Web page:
For, as Leese pointed out at the Northern Powerhouse dinner hosted by PwC in Manchester on Wednesday night, it will be much more difficult for any future government to dilute the Manchester devolution package if several others are enjoying the same or similar devolved powers.

He and Bernstein are also acutely aware of the need to connect the north far more effectively and efficiently through big infrastructure projects on road, as well as rail, if their city is to meet its full potential. And, they will also know that Manchester is now the undisputed capital of that Northern Powerhouse, meaning that they can be far more generous in supporting and ‘coaching’ other city regions to improve both in economic and governance terms.

To this end, I hope Leese and Bernstein continue to explain to Leeds and Liverpool that it is not only pragmatic to accept the notion of a directly elected leader to oversee and be accountable to the electorate for all the additional powers that are available, but it is, democratically, the right thing to do.

What government in its right mind would hand over billions of pounds in resources to a bunch of largely faceless councillors, who may or may not be in a leadership position in twelve months’ time, depending on the whims of not only the local electorate, but their own political group as well?

The idea that you can ask for radical changes to your power take, without accepting an equally radical change to your governance arrangements is clearly a nonsense.

Politicians in Merseyside and Yorkshire may cry ‘it’s not fair’ – but without any movement on the governance agenda from them, then it is most certainly right.

Leeds needs a city vision

Leeds City

The announcement that Leeds & Partners will cease to be from next year, with the organisations activities and responsibilities being transferred to the Local Enterprise Partnership (LEP), has been met with little surprise, and even less regret from the majority of business leaders in the city.

The organisation has had a controversial and rollercoaster two and a half year existence, with its high profile chief executive demonstrating an ability to be creative and ‘out there’ but less impressive, or perhaps bothered, at doing the local networking, schmoozing and charm offensive that is often as big a part of such a role – particularly if you are an ‘outsider’ as Londoner Lurene Joseph very clearly was.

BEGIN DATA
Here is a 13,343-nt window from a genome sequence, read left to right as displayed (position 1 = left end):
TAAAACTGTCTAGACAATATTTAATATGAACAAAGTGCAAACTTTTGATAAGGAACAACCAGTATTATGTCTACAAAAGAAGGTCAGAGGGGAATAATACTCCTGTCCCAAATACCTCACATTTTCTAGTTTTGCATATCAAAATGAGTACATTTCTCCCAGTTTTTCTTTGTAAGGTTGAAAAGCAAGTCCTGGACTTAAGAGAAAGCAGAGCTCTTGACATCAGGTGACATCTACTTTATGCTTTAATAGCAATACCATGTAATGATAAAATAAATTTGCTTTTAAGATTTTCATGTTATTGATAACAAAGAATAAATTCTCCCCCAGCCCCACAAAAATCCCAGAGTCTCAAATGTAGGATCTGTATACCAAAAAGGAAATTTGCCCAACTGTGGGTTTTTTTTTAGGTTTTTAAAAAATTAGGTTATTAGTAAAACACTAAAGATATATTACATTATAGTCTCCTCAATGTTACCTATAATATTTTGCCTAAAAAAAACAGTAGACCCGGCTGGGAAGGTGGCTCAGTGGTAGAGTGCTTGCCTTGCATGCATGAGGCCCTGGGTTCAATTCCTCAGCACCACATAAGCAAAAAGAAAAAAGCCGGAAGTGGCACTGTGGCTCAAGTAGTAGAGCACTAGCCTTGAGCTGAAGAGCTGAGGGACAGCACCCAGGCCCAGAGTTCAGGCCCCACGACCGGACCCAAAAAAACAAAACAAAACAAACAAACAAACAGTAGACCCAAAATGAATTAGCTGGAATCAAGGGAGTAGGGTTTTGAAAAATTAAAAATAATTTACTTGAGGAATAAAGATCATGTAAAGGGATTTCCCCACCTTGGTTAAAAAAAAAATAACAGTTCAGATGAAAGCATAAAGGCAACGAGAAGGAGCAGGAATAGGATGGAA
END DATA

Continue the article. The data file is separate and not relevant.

It is a pity this innovative approach to inward investment, marketing and growth didn’t work in the way the city’s decision makers had obviously hoped, because actually Leeds, the city, needs a single, focussed entity to big up and major on the brand.

‘Live it, Love it’ may have ended up as an unloved slogan, but it was at least for Leeds and about Leeds. Can an organisation such as the LEP, which has a responsibility for the whole city region, really give Leeds the prominence and dominance that it deserves?

As Local Authority leaders from West Yorkshire dismiss calls for a ‘metro mayor’ in the hope that a different coalition with different demands will be running the Westminster show from May 2015 (good luck with that one), the region is in danger of losing its way with a confusion emerging about how it does see its future governance arrangements.

If the Combined Authority is to progress as the strategic body for the area, would it not have been the better organisation to place the Leeds & Partners work? Is Leeds accepting an ‘equal’ billing to their neighbouring authorities for a quiet life, in the hope that as the city growth agenda accelerates those neighbours will eventually see that the big city brand really is the only show in town? Would the council leadership, post the General Election, really set its face against the establishment of an elected mayor if they were offered the deal Manchester has secured?

All of these unanswered questions leave a huge uncertainty about what and where Leeds is at the moment, and uncertainty is never a great comforter to business. For what it’s worth, I think something with more clarity and purpose will emerge, but this needs to happen sooner rather than later.

The only consolation, and it is a small one, is that other city regions are struggling with similar challenges as ‘devolution’ becomes a genuine opportunity, rather than the political panacea it had been seen as for many a year. Liverpool’s mayor has fallen out with his Combined Authority, and they are having a right old bun fight on Merseyside as to the pros and cons of a mayoral model; in the Midlands, places like Wolverhampton want the additional power and resource, but are choking on the proposition of working in partnership with the big city that is Birmingham.

In the end, as Rochdale, Wigan, Stockport, Trafford and even the city of Salford can testify, only when a city region settles on the major city being the hub, the attack brand and the economic driver can a city region progress. The sooner the civic leaders of West Yorkshire reach that same conclusion, and truly accept Leeds as the attack brand in this part of the world, the better.